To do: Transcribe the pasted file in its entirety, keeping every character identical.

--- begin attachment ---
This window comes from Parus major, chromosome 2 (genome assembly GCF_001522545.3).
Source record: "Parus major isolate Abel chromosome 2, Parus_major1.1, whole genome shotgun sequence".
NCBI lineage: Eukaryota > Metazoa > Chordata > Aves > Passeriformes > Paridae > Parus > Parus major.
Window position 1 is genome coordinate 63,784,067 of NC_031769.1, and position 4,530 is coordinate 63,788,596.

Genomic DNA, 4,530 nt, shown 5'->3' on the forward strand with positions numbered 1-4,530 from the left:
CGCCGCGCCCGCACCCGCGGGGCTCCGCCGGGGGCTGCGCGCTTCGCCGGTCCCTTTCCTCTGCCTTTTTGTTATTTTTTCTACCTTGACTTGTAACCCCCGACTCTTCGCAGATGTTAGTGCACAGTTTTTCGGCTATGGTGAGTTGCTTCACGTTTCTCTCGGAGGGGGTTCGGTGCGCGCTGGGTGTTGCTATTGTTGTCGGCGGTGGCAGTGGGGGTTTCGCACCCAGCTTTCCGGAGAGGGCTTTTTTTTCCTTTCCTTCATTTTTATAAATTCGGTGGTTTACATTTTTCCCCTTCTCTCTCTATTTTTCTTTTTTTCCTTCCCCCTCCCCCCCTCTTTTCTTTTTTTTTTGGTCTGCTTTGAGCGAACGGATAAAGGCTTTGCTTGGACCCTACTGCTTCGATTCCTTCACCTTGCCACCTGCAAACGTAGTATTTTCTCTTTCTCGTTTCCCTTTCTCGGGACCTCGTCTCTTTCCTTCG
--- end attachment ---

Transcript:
This window comes from Parus major, chromosome 2 (genome assembly GCF_001522545.3).
Source record: "Parus major isolate Abel chromosome 2, Parus_major1.1, whole genome shotgun sequence".
NCBI lineage: Eukaryota > Metazoa > Chordata > Aves > Passeriformes > Paridae > Parus > Parus major.
Window position 1 is genome coordinate 63,784,067 of NC_031769.1, and position 4,530 is coordinate 63,788,596.

Genomic DNA, 4,530 nt, shown 5'->3' on the forward strand with positions numbered 1-4,530 from the left:
CGCCGCGCCCGCACCCGCGGGGCTCCGCCGGGGGCTGCGCGCTTCGCCGGTCCCTTTCCTCTGCCTTTTTGTTATTTTTTCTACCTTGACTTGTAACCCCCGACTCTTCGCAGATGTTAGTGCACAGTTTTTCGGCTATGGTGAGTTGCTTCACGTTTCTCTCGGAGGGGGTTCGGTGCGCGCTGGGTGTTGCTATTGTTGTCGGCGGTGGCAGTGGGGGTTTCGCACCCAGCTTTCCGGAGAGGGCTTTTTTTTCCTTTCCTTCATTTTTATAAATTCGGTGGTTTACATTTTTCCCCTTCTCTCTCTATTTTTCTTTTTTTCCTTCCCCCTCCCCCCCTCTTTTCTTTTTTTTTTGGTCTGCTTTGAGCGAACGGATAAAGGCTTTGCTTGGACCCTACTGCTTCGATTCCTTCACCTTGCCACCTGCAAACGTAGTATTTTCTCTTTCTCGTTTCCCTTTCTCGGGACCTCGTCTCTTTCCTTCG